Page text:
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Globetrotter | John Robshaw

John Robshaw, an American textile designer involved in a serious love affair with the Orient shares his travel wisdom with L-atitude. As a globetrotter who works alongside artisans in villages of Gujarat and Rajasthan, he has made court batiks in Yogyakarta, and vegetable-dyed ikats in Thailand. Traveling several months each year to oversee production and experiment, John gives us his tips on how to incorporate an international travel schedule into your life?s work.

John Robshaw, an American textile designer involved in a serious love affair with the Orient shares his travel wisdom with L-atitude.  As a globetrotter who works alongside artisans in villages of Gujarat and Rajasthan, he has made court batiks in Yogyakarta, and vegetable-dyed ikats in Thailand. Traveling several months each year to oversee production and experiment, John gives us his tips on how to incorporate an international travel schedule into your life?s work.

 

What drew you to Indonesia?  

 

I had read about the old Indian trading routes for textiles throughout Indonesia and I was hoping to find old Indian textiles, as well as visit the towns that printed batiks for centuries for trade and the royal courts of Java and Sumatra.

 

You work with block printing.  Did you know when you graduated from Pratt that this medium would be central to your work?

I studied print making in Rome and woodblock printing in China during school and always had a love of all styles of print making so I guess I assumed I would always be hovering over printing tables. 

 

 
 

 

What barriers have you encountered working with artisans in small villages?

 

It takes time to sort out how different people work and what they are capable of. Language is an issue, but usually someone can speak some English and I have gotten much better explaining and actually showing what I am looking for. It takes tremendous patience and time to really understand the processes and techniques of artisans but that?s the exciting part for me as I discover and invent new ways of printing by hanging out with the artisans.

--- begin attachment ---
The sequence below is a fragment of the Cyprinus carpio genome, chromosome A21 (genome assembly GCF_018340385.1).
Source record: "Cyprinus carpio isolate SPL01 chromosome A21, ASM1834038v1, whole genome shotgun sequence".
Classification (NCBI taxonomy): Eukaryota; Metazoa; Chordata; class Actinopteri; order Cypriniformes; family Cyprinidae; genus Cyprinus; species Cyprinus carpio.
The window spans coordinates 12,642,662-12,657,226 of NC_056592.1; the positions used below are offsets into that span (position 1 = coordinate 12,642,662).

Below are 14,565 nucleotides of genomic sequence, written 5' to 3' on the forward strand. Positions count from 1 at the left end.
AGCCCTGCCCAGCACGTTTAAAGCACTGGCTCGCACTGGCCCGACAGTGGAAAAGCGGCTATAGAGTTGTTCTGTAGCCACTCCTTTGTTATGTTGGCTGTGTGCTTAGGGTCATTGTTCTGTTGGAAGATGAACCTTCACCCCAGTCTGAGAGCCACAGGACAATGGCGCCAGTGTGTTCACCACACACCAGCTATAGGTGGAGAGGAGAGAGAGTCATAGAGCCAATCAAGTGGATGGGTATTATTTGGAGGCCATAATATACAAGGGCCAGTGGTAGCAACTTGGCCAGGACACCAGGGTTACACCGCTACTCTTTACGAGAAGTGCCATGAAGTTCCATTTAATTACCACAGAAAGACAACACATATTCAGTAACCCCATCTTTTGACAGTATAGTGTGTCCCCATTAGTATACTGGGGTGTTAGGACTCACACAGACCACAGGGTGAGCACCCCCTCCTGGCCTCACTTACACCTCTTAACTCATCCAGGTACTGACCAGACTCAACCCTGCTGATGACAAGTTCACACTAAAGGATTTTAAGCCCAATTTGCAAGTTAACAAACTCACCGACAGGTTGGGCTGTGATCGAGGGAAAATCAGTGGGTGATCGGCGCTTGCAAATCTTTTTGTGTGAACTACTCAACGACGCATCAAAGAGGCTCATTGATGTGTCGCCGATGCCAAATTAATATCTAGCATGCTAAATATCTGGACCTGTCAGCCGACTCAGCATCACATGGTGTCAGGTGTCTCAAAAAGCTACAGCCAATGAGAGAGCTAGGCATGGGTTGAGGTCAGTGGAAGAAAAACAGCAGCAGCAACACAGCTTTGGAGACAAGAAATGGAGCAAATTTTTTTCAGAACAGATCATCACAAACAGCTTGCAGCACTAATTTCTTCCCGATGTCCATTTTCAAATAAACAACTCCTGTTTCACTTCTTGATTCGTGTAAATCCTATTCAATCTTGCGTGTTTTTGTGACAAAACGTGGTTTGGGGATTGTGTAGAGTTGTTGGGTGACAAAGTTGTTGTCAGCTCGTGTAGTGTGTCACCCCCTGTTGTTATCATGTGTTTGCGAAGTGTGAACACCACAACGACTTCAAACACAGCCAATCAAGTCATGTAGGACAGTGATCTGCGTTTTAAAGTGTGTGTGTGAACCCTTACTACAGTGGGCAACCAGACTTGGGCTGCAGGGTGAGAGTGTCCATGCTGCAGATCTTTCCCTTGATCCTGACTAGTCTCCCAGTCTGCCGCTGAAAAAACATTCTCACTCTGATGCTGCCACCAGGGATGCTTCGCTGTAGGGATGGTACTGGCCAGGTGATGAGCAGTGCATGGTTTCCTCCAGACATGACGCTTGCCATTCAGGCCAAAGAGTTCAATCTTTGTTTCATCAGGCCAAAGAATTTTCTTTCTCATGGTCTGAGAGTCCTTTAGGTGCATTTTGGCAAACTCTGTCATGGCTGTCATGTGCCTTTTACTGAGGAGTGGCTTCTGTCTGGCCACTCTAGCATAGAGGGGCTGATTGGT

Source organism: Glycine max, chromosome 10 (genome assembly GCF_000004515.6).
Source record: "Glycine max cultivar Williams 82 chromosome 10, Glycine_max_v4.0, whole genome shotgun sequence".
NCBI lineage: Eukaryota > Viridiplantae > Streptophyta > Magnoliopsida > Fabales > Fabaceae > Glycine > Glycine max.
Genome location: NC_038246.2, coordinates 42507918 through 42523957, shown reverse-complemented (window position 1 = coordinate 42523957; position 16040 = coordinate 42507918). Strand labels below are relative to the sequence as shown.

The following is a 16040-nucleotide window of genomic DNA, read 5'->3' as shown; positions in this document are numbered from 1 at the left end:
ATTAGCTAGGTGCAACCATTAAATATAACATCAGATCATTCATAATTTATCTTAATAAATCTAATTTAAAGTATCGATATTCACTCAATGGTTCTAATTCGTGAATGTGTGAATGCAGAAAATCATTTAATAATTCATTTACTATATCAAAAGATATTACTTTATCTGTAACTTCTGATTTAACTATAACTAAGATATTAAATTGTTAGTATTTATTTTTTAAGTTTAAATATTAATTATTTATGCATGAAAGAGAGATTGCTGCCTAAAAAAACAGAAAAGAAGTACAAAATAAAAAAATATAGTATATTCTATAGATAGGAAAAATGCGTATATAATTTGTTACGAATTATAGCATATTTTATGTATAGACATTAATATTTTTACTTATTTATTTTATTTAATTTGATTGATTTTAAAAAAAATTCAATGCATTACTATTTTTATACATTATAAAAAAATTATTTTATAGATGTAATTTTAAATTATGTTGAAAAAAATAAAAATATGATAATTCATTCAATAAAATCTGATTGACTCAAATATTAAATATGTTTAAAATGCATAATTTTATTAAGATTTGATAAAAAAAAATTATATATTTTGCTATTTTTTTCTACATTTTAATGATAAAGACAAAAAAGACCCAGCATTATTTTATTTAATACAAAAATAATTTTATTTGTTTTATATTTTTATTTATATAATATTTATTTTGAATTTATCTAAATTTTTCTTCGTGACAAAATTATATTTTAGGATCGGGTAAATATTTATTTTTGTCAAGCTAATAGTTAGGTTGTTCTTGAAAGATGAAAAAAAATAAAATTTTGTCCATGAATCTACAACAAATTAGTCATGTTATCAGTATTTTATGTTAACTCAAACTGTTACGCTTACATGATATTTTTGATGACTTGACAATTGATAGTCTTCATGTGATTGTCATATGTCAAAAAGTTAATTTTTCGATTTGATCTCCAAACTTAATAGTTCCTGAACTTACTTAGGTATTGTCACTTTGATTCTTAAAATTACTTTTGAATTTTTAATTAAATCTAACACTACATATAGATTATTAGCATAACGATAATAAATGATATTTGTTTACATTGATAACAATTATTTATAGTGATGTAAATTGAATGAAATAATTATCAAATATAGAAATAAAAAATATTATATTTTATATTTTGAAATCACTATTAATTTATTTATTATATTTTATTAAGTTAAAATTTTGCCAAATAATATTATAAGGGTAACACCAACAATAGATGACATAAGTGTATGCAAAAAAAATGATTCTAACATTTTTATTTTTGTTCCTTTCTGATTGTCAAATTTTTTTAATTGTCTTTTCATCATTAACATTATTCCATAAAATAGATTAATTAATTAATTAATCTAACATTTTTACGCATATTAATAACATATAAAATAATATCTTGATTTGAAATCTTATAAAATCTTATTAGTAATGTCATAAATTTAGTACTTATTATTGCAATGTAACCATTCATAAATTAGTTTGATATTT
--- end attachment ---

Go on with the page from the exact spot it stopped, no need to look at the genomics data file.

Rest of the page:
As a seasoned traveler, what can you advise for those who dream of an international lifestyle?

 

International lifestyle is possible. I think the balance between time abroad and time at home is key. It is not easy to stay away for too long or things start to get a bit dodgy with your crew at home, so I try to be away for longest 3 weeks at a time for development of new seasons. Also, now there are so many direct flights you can really get to many places in the world quicker with less painful layovers, therefore you can get into the action quicker, get designing quicker, and get back home before they realize you are gone.

 

 

 

What are you favorite travel destinations for pleasure?

 

I have a soft spot for Bangkok. I worked there for a year ages ago and know a lot of the local restaurants and when I go there I plan everything around meals since I never have enough time to eat all that I want to eat. In Bangkok there is a simple modern hotel called The Metropolitan hotel I love. It has a great spa and a healthy restaurant when you need a break.

 

 

What are the three things you always take with you when you travel?

 

I take tons of coloring pens and a sturdy journal, a set of mini speakers to make my rooms lively and sometimes I take sheet sets especially in India, where one of my hotels used to sew in the year the sheets were bought!

 

 

If you had to pick one item, what is your favorite possession you have acquired while traveling?

 

I have a group of Naga spears that I found in Nagaland when I was working on a weaving project up there. I figure I am ready if someone breaks into my apartment.

 

 

 

How can the average person get involved with your community "Aid to Artisans"?

 

Aid to Artisans is an amazing organization and they always need help. Give them a call ?..1800.756.5550? they would be happy to have you.